‘No matter how broken we may be’
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As a lad, I remember Churches of Christ having nearly identical orders of worship.
We sang from hymnals and studied from the quarterlies of but a few publishers. Women wore hats on Sunday mornings (never slacks), and men were always in suits and ties. Truth was defended in debates with “the denominations” and among ourselves when threats to our harmony arose.
I have witnessed the passing of this uniformity over my eight decades in our fellowship. The current diversity is clear to readers of this newspaper’s recent articles that ask the question, “In 2018, what is a Church of Christ?”
Though an admitted oversimplification, “conservative” folks among us remain very close in beliefs and worship practices to the churches of my youth, while “progressives” have reexamined our traditional understandings and have adopted some new worship practices and attitudes toward other faith groups.
Some believe that progressives have abandoned the authority of the Scriptures and are no longer members of the church.
Progressives, meanwhile, may see their conservative brethren as short-sighted, unwilling to study. Many have decided that they can’t let such brethren hold them back from making changes.
Some editors, preachers and writers seem bent on division. Sadly, this development stands in stark contrast to the ideals of our shared heritage — the Stone-Campbell American Restoration Movement of the early 1800s.
The movement’s followers sought to foster the mission of spreading the Gospel. They wanted Christian denominations to join together in evangelistic efforts based on their shared core beliefs. And they refused to allow divisive issues to interfere with fellowship.
“When you’re sure you are right, it’s not easy to seek unity.”
Alas, this cooperation was never achieved. The mission was hindered then — as it is now — by the lack of unity for which Jesus prayed in John 17.
Churches of Christ have inherited the divisive tendencies that developed later in the 19th century from the desire to restore detailed traits perceived in the epistles. This resulted in split after split — Disciples of Christ, Independent Christian Churches, non-institutional churches, one-cup congregations, the International Churches of Christ and so many more.
Our fellowship grew for more than a century, but mostly from persuading believers in denominations to accept our inferences and deductions and less from building faith in non-believers. We’re caught in constant controversy as to what God requires of us, what is permissible.
When you’re sure you are right, it’s not easy to seek unity. We need to recognize our differences and live with each other or else. Or else we will fragment further, becoming merely sects or splinter groups that once were part of a vibrant, noble movement.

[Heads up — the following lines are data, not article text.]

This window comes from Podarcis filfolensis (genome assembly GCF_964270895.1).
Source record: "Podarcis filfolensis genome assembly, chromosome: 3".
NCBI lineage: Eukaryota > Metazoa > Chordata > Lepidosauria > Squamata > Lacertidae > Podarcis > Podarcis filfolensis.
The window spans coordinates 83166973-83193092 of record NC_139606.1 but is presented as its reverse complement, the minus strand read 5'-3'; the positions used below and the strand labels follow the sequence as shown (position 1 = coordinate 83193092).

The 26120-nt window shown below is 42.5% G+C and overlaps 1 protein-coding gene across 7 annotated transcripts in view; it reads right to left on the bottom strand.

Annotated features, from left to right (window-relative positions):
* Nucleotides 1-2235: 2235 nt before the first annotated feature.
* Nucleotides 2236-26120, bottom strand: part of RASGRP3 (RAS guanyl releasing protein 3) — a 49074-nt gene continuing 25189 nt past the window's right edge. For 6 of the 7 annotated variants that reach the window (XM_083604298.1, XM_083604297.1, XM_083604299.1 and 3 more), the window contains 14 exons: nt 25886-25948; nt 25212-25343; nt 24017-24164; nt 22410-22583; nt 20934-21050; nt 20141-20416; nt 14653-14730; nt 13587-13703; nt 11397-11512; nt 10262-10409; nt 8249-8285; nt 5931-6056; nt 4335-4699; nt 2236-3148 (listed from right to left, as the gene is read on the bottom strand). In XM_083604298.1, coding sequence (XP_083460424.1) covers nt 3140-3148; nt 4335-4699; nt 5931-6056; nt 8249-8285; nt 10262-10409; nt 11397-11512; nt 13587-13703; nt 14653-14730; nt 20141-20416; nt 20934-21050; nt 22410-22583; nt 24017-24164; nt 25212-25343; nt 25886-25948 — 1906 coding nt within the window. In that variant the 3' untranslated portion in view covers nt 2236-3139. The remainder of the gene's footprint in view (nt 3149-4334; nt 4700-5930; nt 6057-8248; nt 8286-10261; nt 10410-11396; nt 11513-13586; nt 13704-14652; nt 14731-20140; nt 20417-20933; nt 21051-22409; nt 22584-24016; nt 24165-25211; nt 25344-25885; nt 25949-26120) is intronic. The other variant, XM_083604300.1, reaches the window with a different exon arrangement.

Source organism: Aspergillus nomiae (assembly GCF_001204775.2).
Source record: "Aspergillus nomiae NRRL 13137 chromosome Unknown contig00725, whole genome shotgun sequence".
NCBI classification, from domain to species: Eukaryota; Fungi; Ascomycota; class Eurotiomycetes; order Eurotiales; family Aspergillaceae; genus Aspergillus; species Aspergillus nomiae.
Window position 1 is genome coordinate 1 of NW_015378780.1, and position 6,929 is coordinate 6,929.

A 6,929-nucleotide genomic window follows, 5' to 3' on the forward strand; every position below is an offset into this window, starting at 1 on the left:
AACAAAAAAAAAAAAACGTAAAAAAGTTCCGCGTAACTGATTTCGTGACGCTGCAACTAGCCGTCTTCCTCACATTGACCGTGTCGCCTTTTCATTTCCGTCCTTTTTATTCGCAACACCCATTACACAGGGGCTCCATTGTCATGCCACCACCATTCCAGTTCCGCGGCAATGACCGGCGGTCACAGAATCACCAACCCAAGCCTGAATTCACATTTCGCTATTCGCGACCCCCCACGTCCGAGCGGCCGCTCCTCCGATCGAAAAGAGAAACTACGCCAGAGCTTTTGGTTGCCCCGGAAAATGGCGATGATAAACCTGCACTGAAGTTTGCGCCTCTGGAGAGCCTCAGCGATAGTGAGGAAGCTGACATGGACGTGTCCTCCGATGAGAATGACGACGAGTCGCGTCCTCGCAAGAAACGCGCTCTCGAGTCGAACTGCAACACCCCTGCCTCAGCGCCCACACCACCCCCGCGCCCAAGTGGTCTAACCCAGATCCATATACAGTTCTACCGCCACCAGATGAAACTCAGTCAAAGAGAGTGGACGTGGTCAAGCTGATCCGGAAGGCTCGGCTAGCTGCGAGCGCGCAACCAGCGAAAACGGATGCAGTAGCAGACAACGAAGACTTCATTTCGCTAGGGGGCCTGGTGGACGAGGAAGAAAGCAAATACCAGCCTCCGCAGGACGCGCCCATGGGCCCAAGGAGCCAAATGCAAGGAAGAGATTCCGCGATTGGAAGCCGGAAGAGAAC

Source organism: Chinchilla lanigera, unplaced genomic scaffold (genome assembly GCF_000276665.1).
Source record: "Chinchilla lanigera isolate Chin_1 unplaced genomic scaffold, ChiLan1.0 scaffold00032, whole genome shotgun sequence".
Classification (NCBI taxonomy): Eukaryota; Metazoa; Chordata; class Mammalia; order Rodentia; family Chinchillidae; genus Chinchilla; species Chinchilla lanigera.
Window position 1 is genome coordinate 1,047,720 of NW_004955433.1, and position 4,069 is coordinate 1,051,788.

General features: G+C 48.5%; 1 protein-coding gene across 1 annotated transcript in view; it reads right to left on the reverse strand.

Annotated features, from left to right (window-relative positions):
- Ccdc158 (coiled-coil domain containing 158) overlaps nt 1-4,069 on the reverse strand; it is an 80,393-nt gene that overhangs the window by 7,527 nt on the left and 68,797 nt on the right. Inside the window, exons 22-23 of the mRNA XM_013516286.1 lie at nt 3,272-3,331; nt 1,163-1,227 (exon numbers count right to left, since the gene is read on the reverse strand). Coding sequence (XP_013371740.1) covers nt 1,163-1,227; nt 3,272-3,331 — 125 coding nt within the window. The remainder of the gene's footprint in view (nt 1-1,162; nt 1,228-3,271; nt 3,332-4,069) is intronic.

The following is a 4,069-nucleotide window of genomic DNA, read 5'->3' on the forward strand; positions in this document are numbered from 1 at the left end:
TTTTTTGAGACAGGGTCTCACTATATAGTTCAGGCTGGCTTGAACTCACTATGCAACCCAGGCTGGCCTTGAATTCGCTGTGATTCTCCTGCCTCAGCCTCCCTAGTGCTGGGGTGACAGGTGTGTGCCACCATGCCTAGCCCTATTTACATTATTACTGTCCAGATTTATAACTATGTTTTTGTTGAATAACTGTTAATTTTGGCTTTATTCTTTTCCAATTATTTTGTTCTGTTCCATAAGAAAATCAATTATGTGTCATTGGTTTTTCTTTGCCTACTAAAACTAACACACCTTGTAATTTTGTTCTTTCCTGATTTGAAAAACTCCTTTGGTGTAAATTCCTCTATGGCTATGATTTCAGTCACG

I believe we can and should remain together. Conservatives in our fellowship may consider this view heretical. Progressives may consider it naive. Maybe they’re both right. Or neither.
Some ideas for fostering unity:
• We can agree that Churches of Christ, even with this broad spectrum among us, are worth preserving as a great brotherhood.
• We can stand strong for the principle of autonomy.
• We can reexamine the principles of our Restoration heritage.
• We can avoid being harsh with our brethren who have held to the old paths or who have reached new understandings. We need not tarnish each other with hurtful language.
• We can study the long-held positions that others have reexamined so that we may better understand those who have reached different understandings of the Word.
• We can refocus on soul-winning, disciple-making and building faith in non-believers. It’s hard, but possible.
• We can join with our brethren in service projects. In 2005, I spent 10 days in Louisiana after Hurricane Katrina along with many wonderful brothers and sisters from all over the country — and from across the brotherhood spectrum. We worked together in Jesus’ name, focusing on the work to be done.
• We can agree on fundamentals of the Gospel and not allow perfect and complete agreement on all issues to be the enemy of unity and fellowship.
• We can remember that not one of us deserves salvation. We are reckoned righteous by grace through faith. Wherever God has children, we have brothers and sisters.
A long-departed hero of mine used to say that we may consider those who disagree with us as “erring brethren.” Then he would ask, “Is there any other kind?”
Are we not all erring? So, let us love and accept one another — or the “or else” will surely come true.
WAYNE NEWLAND is a writer, a retired educator and a member of the Greater Portland Church of Christ in South Portland, Maine. This piece is adapted from his 12-page booklet “Judge not Another’s Servant (Romans 14:4) — The Broadening Spectrum of Churches of Christ Today.” Contact Newland to request a free copy at [email protected].
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